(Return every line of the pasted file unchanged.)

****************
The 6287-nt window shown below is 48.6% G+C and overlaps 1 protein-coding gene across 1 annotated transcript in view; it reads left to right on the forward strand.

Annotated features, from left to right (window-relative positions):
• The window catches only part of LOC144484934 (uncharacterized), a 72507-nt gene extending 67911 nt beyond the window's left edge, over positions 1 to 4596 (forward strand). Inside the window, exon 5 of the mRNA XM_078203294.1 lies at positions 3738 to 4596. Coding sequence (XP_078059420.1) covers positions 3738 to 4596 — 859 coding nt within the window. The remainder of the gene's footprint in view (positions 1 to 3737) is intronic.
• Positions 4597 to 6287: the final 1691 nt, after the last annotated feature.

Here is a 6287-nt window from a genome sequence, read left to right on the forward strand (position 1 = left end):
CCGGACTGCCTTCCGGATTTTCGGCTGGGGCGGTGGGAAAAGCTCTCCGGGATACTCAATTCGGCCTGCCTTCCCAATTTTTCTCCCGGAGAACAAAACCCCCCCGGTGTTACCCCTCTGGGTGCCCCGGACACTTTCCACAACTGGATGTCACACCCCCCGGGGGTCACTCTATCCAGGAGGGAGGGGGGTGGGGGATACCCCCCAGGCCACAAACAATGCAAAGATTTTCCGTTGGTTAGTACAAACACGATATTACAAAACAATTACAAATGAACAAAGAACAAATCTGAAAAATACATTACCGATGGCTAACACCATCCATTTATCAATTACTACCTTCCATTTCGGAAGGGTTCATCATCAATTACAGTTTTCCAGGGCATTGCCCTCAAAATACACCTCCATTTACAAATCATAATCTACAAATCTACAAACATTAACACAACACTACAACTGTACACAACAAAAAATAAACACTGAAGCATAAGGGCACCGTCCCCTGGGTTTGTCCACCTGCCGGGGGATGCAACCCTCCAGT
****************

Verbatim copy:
The 6287-nt window shown below is 48.6% G+C and overlaps 1 protein-coding gene across 1 annotated transcript in view; it reads left to right on the forward strand.

Annotated features, from left to right (window-relative positions):
• The window catches only part of LOC144484934 (uncharacterized), a 72507-nt gene extending 67911 nt beyond the window's left edge, over positions 1 to 4596 (forward strand). Inside the window, exon 5 of the mRNA XM_078203294.1 lies at positions 3738 to 4596. Coding sequence (XP_078059420.1) covers positions 3738 to 4596 — 859 coding nt within the window. The remainder of the gene's footprint in view (positions 1 to 3737) is intronic.
• Positions 4597 to 6287: the final 1691 nt, after the last annotated feature.

Here is a 6287-nt window from a genome sequence, read left to right on the forward strand (position 1 = left end):
CCGGACTGCCTTCCGGATTTTCGGCTGGGGCGGTGGGAAAAGCTCTCCGGGATACTCAATTCGGCCTGCCTTCCCAATTTTTCTCCCGGAGAACAAAACCCCCCCGGTGTTACCCCTCTGGGTGCCCCGGACACTTTCCACAACTGGATGTCACACCCCCCGGGGGTCACTCTATCCAGGAGGGAGGGGGGTGGGGGATACCCCCCAGGCCACAAACAATGCAAAGATTTTCCGTTGGTTAGTACAAACACGATATTACAAAACAATTACAAATGAACAAAGAACAAATCTGAAAAATACATTACCGATGGCTAACACCATCCATTTATCAATTACTACCTTCCATTTCGGAAGGGTTCATCATCAATTACAGTTTTCCAGGGCATTGCCCTCAAAATACACCTCCATTTACAAATCATAATCTACAAATCTACAAACATTAACACAACACTACAACTGTACACAACAAAAAATAAACACTGAAGCATAAGGGCACCGTCCCCTGGGTTTGTCCACCTGCCGGGGGATGCAACCCTCCAGT